Ellis Square, historically and still today at the center of Savannah’s business and shopping areas, is one of the Historic District’s most popular squares. Ellis Square is near to River Street, the City Market and the most central of Savannah’s Visitor Centers, and also near to many of the city’s larger hotels. A play fountain appeals to children, especially in summer.
Ellis Square was one of the first four squares laid out in 1733, in accordance with Oglethorpe’s plan of Savannah. It was named for second Royal Governor of Georgia Henry Ellis.
This area of Savannah was once at the heart of its slave trading district. Slaves were sold in Wright Square, and held in slave yards near Johnson Square. The offices and business places of those who were either directly involved in the slave trade or whose fortunes were based on slave labor were located on and around Ellis and Johnson Squares and the streets in their vicinity.
A market site for over two hundred years, Ellis Square was often known as Market or Marketplace Square. The square was lost completely in 1954 when the final and historic city market building was razed to make way for the multistory Robbie Robinson Parking Garage. Over the past decade, Savannah has restored Ellis Square, which is now one of the largest in the city.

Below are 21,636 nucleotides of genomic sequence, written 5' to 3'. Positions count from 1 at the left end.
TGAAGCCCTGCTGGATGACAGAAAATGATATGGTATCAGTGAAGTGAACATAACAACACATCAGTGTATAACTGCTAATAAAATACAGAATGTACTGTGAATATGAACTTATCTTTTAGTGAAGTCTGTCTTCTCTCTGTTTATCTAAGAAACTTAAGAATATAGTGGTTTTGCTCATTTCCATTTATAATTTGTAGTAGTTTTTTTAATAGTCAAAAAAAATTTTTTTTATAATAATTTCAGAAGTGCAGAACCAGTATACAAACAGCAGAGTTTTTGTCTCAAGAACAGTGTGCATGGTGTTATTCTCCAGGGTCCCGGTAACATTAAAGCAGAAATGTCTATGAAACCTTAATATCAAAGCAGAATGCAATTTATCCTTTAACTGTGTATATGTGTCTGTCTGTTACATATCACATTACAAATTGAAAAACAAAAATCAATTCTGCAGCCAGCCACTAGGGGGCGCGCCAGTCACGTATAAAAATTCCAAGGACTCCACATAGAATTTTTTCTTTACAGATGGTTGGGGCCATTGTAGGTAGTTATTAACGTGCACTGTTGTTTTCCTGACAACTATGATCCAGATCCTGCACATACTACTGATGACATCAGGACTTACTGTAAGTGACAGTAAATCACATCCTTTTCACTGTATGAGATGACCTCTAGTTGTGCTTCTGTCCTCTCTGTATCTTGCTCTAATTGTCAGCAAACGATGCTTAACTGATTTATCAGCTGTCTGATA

Johnny Mercer Memorial This memorial commemorates Savannah musician Johnny Mercer (1909-1976). The life-size bronze statue, sculpted by local artist Susie Chisholm, was unveiled on November 18 2009, the 100th anniversary of Mercer’s birth.
Liberty and Elbert Squares were sacrificed – along with since-reclaimed Franklin Square, to their north – to a Depression-era road construction project intended to allow the United States Highway 17 (the Atlantic Coastal Highway) to cut a straight path through Savannah on its route down the eastern seaboard from New York to Florida. All three Montgomery Street squares were paved over to accommodate the new roadway.